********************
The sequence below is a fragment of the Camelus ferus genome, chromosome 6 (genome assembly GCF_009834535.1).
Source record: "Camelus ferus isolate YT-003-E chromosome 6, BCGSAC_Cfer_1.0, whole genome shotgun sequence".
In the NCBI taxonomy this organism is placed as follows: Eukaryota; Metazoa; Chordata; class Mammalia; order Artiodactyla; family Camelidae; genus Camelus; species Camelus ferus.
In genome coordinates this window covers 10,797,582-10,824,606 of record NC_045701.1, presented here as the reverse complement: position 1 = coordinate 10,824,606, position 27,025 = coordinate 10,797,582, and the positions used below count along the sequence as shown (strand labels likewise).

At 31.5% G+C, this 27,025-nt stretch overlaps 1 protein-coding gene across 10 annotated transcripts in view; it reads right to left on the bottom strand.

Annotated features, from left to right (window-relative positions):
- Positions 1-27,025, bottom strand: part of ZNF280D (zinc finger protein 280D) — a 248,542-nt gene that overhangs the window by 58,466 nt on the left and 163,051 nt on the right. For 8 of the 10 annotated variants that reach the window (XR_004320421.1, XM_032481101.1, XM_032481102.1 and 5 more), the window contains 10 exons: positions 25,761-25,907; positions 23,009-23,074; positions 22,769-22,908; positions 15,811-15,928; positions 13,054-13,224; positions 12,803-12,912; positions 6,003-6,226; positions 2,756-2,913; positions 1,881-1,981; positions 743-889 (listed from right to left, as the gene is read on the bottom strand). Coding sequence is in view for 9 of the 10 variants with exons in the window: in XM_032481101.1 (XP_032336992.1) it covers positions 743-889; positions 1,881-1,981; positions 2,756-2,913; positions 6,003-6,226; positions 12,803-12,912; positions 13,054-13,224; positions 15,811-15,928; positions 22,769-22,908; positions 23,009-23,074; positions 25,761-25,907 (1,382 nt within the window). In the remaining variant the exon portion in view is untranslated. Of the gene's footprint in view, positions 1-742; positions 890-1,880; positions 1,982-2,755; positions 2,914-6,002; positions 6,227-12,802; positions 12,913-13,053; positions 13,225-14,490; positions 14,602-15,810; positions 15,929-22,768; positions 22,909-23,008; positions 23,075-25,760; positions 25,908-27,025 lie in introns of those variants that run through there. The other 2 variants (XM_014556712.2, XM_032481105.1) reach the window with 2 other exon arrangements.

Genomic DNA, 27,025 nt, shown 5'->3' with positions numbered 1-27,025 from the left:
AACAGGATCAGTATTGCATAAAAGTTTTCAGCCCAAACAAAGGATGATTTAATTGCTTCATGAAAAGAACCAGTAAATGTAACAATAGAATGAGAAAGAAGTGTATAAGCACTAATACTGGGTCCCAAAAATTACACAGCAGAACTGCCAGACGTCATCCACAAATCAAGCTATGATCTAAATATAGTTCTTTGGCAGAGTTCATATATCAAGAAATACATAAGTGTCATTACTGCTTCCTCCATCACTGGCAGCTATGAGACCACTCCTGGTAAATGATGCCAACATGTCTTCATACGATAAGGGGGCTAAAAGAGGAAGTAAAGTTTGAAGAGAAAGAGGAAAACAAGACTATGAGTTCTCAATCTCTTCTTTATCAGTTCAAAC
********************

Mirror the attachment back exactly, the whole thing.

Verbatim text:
The sequence below is a fragment of the Camelus ferus genome, chromosome 6 (genome assembly GCF_009834535.1).
Source record: "Camelus ferus isolate YT-003-E chromosome 6, BCGSAC_Cfer_1.0, whole genome shotgun sequence".
In the NCBI taxonomy this organism is placed as follows: Eukaryota; Metazoa; Chordata; class Mammalia; order Artiodactyla; family Camelidae; genus Camelus; species Camelus ferus.
In genome coordinates this window covers 10,797,582-10,824,606 of record NC_045701.1, presented here as the reverse complement: position 1 = coordinate 10,824,606, position 27,025 = coordinate 10,797,582, and the positions used below count along the sequence as shown (strand labels likewise).

At 31.5% G+C, this 27,025-nt stretch overlaps 1 protein-coding gene across 10 annotated transcripts in view; it reads right to left on the bottom strand.

Annotated features, from left to right (window-relative positions):
- Positions 1-27,025, bottom strand: part of ZNF280D (zinc finger protein 280D) — a 248,542-nt gene that overhangs the window by 58,466 nt on the left and 163,051 nt on the right. For 8 of the 10 annotated variants that reach the window (XR_004320421.1, XM_032481101.1, XM_032481102.1 and 5 more), the window contains 10 exons: positions 25,761-25,907; positions 23,009-23,074; positions 22,769-22,908; positions 15,811-15,928; positions 13,054-13,224; positions 12,803-12,912; positions 6,003-6,226; positions 2,756-2,913; positions 1,881-1,981; positions 743-889 (listed from right to left, as the gene is read on the bottom strand). Coding sequence is in view for 9 of the 10 variants with exons in the window: in XM_032481101.1 (XP_032336992.1) it covers positions 743-889; positions 1,881-1,981; positions 2,756-2,913; positions 6,003-6,226; positions 12,803-12,912; positions 13,054-13,224; positions 15,811-15,928; positions 22,769-22,908; positions 23,009-23,074; positions 25,761-25,907 (1,382 nt within the window). In the remaining variant the exon portion in view is untranslated. Of the gene's footprint in view, positions 1-742; positions 890-1,880; positions 1,982-2,755; positions 2,914-6,002; positions 6,227-12,802; positions 12,913-13,053; positions 13,225-14,490; positions 14,602-15,810; positions 15,929-22,768; positions 22,909-23,008; positions 23,075-25,760; positions 25,908-27,025 lie in introns of those variants that run through there. The other 2 variants (XM_014556712.2, XM_032481105.1) reach the window with 2 other exon arrangements.

Genomic DNA, 27,025 nt, shown 5'->3' with positions numbered 1-27,025 from the left:
AACAGGATCAGTATTGCATAAAAGTTTTCAGCCCAAACAAAGGATGATTTAATTGCTTCATGAAAAGAACCAGTAAATGTAACAATAGAATGAGAAAGAAGTGTATAAGCACTAATACTGGGTCCCAAAAATTACACAGCAGAACTGCCAGACGTCATCCACAAATCAAGCTATGATCTAAATATAGTTCTTTGGCAGAGTTCATATATCAAGAAATACATAAGTGTCATTACTGCTTCCTCCATCACTGGCAGCTATGAGACCACTCCTGGTAAATGATGCCAACATGTCTTCATACGATAAGGGGGCTAAAAGAGGAAGTAAAGTTTGAAGAGAAAGAGGAAAACAAGACTATGAGTTCTCAATCTCTTCTTTATCAGTTCAAAC